I am not come to call the righteous, but sinners to repentance. (Luke 5.32)
Trinity Tide invites us on to the road that leads to salvation, through the name and blood of Jesus Christ, who alone reconciles us to God. No human being is denied this offer of redemption and reconciliation with Almighty God, the Father of lights, the Maker of all things. Every human being is invited to arrive at the end that God has always intended. Every human being can become a pilgrim on the way to the fulfillment and enjoyment of everlasting life with God. Every human being can find the way that will leads to this end. Know thyself, the ancient oracle at Delphi commands. Know thyself, O Christian man and woman, and if thou can see who thou art, and what God is, then thou shalt find the way and the means that lead all to eternal life.
Every human being can come to know the way that leads to death and destruction on the one hand, and the way that leads to life and redemption on the other. The road that a man walks is, of course, his spiritual path. In this morning’s Gospel parable, our Lord illustrates the two ways. Two men went up into the temple to pray: the one a Pharisee, and the other a Publican. (St. Luke, xviii. 10)
The first man is our Pharisee, a privileged and honored member of the established church of his day. This man was religious, he gave a tenth of his tithes to the Temple; he followed Jewish ritual and dietary law to the tee; he gave alms to the poor. He was the Eminent Victorian Christian of his own age. In addition, he was a religious expert on the dos and don’ts of the moral code. He was, more than likely, a good man, admired and talked of…toasted at public dinners and spoken of with conventional absurdity as a perfect divine. (A. Trollope, Conclusion, Barchester Towers) From him, we should expect to find the way to real religion and true piety.
The other man who went up to pray was a Publican – a Jew who was despised and hated by his own people for being a traitor because he collected taxes for the Roman Empire. From him, we might expect to find only the wrong way to pray since his conscience was seared with treachery. Day by day he was forced to live with a soul torn between the religion of the one true God and his greed.
So, we read that the Pharisee stood by himself and prayed thus. (Ibid. 11)) Long before we hear anything from the Pharisee, we see him. He is standing off by himself, segregated and divided from all others, perhaps intending that others should notice his piety (Notes on the Parables, Ch. 29),as Archbishop Trench suggests. This sight should disturb us. It appears that he is talking with himself.He is removed safely from all others, and next we hear why. God, I thank thee, that I am not as other men are, extortioners, unjust, adulterers, or even as this publican. (Idem) The Pharisee has a very high opinion of himself. His prayer is relative and comparative. He considers himself uniquely virtuous, unlike all other men and, thus, superior to them. From the difference between all other men and himself, he takes a greater occasion for pride, as St. Augustine says. (Aug. Serm. LXV.) Looking over at the Publican he says I am alone, he is of the rest…. not… as he is, through my righteous deeds, whereby I have no unrighteousness. (Idem) As righteous, he divides himself from the unrighteous. He judges and dismisses them all as what he is not. With them, he shares no common ground. Because he is not an extortioner, adulterer, or even as this publican (Idem), he rejoices in his own goodness. He justifies himself, or thinks that he is better, by convincing himself that he is not a sinner, outwardly and visibly, in this world, and in relation to other men. He insists, in other words, that he is good by the standards and appearances of this world. The outside of the cup, his exterior and visible self, is pristine! For our admiration, he sets forth a list of his virtues. I fast twice in the week, I give tithes of all that I possess. (Ibid, 12) He went up to pray to praise himself. His list is short, for he has done all that he needs to do in the eyes of God. To be religious, as John Henry Newman points out, was for him,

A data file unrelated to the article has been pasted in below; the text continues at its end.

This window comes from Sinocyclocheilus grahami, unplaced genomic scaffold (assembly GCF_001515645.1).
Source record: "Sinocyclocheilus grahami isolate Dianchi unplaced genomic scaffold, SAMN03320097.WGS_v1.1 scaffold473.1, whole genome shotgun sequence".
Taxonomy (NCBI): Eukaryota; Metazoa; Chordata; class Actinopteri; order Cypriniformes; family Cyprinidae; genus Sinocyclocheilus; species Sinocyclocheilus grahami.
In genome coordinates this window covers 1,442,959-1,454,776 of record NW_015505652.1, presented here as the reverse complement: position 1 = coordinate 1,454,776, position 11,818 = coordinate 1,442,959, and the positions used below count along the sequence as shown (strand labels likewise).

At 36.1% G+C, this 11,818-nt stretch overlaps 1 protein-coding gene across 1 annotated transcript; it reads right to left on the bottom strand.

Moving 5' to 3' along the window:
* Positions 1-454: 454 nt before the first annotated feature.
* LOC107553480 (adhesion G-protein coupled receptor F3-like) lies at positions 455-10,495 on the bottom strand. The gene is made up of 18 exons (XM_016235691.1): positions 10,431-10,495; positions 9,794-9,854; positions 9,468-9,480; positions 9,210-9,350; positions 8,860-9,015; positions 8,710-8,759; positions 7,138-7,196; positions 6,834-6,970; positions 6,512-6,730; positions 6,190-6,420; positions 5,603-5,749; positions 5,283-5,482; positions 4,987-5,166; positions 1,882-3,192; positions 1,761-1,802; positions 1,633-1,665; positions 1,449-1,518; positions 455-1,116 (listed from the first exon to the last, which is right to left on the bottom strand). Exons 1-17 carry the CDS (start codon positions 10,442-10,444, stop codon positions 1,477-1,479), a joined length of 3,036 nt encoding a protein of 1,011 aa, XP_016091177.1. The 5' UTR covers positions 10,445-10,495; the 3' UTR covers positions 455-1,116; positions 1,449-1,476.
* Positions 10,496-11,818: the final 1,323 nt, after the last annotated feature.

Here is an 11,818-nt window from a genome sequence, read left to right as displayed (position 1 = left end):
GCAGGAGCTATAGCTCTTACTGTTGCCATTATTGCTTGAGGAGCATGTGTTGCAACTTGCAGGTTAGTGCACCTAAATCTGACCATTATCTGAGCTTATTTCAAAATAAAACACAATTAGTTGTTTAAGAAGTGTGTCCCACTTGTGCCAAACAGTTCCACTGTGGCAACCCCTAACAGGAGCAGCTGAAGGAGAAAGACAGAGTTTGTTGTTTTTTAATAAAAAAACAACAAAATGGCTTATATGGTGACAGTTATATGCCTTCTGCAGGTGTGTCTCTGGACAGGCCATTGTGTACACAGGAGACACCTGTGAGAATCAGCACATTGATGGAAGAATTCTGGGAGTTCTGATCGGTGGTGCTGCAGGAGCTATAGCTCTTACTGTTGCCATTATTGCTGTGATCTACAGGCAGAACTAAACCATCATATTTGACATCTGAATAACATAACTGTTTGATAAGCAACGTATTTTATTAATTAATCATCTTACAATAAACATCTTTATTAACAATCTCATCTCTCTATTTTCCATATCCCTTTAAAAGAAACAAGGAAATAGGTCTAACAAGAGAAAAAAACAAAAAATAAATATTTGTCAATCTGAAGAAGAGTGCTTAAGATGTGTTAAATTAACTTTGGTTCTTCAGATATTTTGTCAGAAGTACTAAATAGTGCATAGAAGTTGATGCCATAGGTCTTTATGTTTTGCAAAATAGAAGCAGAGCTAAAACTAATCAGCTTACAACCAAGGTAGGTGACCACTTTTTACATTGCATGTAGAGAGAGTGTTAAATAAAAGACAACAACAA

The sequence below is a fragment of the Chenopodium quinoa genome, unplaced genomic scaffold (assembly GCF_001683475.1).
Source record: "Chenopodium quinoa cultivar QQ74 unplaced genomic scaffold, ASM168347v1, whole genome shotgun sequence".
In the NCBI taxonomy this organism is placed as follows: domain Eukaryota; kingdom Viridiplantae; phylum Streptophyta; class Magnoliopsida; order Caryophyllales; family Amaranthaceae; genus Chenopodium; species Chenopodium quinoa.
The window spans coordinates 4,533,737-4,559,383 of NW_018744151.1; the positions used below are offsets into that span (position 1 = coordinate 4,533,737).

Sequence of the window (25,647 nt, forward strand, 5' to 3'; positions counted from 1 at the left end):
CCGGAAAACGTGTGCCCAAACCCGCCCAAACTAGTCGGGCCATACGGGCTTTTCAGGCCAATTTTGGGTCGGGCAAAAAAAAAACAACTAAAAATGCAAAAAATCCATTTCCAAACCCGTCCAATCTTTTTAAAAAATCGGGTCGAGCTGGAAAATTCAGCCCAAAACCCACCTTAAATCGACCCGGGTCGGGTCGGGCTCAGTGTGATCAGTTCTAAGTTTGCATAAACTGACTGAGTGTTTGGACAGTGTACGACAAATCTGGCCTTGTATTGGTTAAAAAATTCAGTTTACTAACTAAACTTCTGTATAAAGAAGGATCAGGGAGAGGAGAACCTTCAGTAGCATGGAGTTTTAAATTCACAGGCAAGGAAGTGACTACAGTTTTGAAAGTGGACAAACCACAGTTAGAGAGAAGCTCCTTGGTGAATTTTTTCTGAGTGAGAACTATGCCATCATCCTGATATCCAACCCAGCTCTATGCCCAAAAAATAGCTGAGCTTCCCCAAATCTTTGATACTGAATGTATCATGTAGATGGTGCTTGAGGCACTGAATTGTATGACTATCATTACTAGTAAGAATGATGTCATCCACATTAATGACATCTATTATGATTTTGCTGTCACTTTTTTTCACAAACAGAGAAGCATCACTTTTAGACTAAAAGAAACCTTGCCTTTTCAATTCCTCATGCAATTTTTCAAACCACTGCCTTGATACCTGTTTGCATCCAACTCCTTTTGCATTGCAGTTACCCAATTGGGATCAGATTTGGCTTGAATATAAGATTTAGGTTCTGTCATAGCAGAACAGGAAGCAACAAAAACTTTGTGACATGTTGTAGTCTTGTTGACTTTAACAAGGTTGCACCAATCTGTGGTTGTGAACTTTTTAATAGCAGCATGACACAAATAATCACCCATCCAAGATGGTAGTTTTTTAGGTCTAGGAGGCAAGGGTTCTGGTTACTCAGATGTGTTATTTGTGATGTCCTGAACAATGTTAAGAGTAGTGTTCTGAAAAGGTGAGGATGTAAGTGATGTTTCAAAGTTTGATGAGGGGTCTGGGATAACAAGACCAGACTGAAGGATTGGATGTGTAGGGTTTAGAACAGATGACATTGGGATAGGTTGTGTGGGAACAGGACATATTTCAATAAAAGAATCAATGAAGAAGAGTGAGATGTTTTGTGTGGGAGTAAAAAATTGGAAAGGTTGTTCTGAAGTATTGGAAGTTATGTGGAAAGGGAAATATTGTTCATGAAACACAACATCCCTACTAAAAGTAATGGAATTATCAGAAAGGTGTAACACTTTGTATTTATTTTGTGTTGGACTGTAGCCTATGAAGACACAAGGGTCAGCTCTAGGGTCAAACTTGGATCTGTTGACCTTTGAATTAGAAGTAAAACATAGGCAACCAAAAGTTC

to keep peace towards others, to take his share in the burdens of the poor, to abstain from gross vice, and to set a good example. His alms and fastings were done not in penance, but because the world asked for them; penance would have implied consciousness of sin; whereas it was only the Publican’s, and such as they, who had anything to be forgiven.
(J.H. Newman, 10th Sunday after Pentecost, 1856)
He knows that he is neither a traitor nor a sinner and, thus, thanks God for his well-behaved, decorous, consistent, and respectable life. (R.C. Trench: Parables) Again, he thanks God for himself. Our Pharisee thanks God that he was not as that Publican. Never does he ask God for what He wants him to be. What we see and hear is a man who does all the talking in his prayer. He cannot hear God. Furthermore, he cannot see or hear one man who had found the way that alone leads back to the Almighty.